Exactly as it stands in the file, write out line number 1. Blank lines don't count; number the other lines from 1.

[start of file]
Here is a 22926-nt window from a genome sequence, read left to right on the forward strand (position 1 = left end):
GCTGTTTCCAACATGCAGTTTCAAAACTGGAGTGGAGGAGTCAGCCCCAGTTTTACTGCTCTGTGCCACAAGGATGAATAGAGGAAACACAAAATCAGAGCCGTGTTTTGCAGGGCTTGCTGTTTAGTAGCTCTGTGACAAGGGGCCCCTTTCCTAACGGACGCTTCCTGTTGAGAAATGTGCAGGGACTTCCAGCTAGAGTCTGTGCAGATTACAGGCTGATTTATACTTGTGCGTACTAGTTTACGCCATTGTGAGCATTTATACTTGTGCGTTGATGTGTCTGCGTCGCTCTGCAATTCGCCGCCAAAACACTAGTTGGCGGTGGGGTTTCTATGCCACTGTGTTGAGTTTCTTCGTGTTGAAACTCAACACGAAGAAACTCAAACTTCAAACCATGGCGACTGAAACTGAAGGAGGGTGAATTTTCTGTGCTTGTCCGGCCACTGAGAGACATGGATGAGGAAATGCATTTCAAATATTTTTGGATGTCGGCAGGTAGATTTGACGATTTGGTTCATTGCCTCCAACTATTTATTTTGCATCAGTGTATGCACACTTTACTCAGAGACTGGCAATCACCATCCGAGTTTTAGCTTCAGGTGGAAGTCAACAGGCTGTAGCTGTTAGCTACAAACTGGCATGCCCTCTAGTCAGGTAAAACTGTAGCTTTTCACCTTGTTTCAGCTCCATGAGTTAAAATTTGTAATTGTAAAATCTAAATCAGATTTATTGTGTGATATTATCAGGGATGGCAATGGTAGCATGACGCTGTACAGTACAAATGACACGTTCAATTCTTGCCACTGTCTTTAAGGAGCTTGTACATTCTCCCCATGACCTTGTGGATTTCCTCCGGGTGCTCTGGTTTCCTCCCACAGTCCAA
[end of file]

Here is a 22926-nt window from a genome sequence, read left to right on the forward strand (position 1 = left end):